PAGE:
Maddow further inflates the domestic fascist threat by identifying it with the Southern politician Huey Long. Long was indeed a dangerous demogogue but it is highly doubtful that he can be considered a fascist or a figure of the right. His program and actions were clearly leftist in orientation. Some fascists had great hopes for him, but they were not realistic judges.

An interesting point she does raise is the ability of some fascists to later shed their pasts, notably Philip Johnson, who was widely rated as a great architect (though people who lived or worked in the modernist buildings he designed often held a very different opinion!).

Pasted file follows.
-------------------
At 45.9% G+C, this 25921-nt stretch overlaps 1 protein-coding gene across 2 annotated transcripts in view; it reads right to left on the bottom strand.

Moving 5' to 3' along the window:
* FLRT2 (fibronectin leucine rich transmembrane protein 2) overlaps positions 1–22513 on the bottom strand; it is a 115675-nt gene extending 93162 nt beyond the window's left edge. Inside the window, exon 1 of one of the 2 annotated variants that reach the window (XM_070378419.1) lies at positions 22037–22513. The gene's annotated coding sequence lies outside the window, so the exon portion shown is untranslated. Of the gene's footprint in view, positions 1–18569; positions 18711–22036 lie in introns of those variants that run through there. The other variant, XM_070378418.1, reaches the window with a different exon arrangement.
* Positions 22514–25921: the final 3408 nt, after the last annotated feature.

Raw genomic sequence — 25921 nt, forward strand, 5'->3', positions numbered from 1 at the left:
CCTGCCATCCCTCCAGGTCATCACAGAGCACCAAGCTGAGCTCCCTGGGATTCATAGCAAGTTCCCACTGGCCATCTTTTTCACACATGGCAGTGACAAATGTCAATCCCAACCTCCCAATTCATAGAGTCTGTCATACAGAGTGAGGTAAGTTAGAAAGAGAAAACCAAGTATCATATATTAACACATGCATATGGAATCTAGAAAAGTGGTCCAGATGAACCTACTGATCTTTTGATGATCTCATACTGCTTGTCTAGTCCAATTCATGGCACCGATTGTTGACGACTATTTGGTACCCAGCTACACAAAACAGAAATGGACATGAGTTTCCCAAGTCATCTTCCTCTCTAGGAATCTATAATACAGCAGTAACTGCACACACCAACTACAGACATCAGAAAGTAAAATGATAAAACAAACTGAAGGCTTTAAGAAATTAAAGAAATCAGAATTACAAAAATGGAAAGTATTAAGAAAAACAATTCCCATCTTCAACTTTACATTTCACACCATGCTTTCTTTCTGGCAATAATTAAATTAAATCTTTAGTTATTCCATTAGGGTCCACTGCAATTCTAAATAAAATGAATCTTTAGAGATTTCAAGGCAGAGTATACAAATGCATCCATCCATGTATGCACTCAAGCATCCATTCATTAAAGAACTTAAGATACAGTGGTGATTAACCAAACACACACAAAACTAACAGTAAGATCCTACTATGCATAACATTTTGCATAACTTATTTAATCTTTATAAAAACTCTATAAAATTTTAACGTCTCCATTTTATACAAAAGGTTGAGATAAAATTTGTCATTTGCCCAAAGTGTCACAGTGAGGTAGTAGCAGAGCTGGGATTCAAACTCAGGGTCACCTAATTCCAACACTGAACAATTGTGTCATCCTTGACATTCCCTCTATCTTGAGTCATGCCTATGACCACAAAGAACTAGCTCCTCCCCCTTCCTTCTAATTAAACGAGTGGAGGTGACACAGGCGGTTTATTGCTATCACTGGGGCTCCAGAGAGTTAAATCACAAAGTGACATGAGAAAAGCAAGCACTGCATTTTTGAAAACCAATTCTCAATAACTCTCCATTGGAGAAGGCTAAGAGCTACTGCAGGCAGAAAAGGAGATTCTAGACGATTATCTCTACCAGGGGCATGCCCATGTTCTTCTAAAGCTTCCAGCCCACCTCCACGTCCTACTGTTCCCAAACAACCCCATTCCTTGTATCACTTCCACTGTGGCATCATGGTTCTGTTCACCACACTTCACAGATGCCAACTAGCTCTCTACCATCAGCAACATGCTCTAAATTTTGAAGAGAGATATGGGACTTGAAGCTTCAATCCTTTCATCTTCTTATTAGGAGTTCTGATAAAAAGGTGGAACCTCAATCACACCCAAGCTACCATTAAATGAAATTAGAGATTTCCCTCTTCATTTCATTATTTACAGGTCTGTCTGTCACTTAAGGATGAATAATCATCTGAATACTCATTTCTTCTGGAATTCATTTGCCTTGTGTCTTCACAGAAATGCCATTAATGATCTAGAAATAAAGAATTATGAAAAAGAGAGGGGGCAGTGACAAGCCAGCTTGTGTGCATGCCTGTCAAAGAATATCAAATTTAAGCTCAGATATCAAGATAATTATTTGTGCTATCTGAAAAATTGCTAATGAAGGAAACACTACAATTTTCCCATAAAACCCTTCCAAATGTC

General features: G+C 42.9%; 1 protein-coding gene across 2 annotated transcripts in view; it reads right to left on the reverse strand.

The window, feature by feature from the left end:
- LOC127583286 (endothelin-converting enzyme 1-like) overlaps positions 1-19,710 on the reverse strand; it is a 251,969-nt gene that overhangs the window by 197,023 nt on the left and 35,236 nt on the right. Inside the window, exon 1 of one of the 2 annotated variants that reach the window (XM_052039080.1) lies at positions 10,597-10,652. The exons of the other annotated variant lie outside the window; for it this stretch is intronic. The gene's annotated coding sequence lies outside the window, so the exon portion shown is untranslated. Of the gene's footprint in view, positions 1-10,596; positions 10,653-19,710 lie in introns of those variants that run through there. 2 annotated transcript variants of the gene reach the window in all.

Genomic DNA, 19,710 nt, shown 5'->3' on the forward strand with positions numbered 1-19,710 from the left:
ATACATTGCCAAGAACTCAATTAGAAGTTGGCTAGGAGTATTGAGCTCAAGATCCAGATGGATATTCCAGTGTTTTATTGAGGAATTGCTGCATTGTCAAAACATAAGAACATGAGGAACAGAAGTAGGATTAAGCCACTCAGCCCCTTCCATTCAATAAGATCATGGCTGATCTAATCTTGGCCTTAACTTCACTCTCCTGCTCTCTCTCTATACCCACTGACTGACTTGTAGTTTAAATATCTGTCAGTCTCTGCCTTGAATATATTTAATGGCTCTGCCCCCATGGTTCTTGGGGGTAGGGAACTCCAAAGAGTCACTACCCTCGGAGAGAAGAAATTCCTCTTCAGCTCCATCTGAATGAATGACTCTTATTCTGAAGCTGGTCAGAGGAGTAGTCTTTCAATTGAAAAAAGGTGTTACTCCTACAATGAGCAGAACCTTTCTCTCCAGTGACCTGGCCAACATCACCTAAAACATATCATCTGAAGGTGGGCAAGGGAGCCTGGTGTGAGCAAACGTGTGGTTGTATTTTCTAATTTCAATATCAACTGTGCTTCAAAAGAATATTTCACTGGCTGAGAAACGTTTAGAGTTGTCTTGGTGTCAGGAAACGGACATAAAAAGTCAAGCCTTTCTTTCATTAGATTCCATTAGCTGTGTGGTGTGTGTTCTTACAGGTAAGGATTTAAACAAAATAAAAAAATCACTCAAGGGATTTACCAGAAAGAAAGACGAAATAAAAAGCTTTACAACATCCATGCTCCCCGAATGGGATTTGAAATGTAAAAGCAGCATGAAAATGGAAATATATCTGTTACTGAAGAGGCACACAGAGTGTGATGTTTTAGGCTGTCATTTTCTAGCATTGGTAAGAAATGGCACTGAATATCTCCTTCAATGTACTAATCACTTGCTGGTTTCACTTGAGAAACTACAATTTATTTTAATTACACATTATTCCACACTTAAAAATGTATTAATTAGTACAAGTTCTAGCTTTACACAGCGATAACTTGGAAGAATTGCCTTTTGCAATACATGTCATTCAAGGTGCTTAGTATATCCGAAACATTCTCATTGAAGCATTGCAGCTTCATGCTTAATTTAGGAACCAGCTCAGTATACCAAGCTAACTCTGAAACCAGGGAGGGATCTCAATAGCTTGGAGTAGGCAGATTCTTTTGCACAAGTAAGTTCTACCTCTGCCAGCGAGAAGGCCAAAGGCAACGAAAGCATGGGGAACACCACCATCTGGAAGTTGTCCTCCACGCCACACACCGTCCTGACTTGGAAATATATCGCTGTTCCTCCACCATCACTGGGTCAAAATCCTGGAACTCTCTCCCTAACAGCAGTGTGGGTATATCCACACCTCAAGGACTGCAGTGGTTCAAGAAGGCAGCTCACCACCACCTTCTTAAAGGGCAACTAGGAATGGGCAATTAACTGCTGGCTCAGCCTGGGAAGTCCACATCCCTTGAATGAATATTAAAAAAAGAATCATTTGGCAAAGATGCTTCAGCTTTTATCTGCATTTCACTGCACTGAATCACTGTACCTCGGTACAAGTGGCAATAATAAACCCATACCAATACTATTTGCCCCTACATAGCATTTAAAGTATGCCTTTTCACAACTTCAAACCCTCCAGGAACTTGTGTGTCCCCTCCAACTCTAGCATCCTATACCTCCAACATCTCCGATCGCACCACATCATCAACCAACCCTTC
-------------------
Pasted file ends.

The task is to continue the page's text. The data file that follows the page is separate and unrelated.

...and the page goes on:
The worst fault of Prequel is its inability to deal in an honest and serious way with the anti-interventionists (called “isolationists” by their critics) and their connections with the Nazis—such as they were. Unlike the clowns in the Silver Shirts and the German-American Bund, American anti-interventionists were a serious force. At least up to the start of World War II, most Americans were indeed anti-interventionists. A majority, after the fall of France, switched to supporting a huge military buildup and the policy of all-out aid to the Allies “short of war.”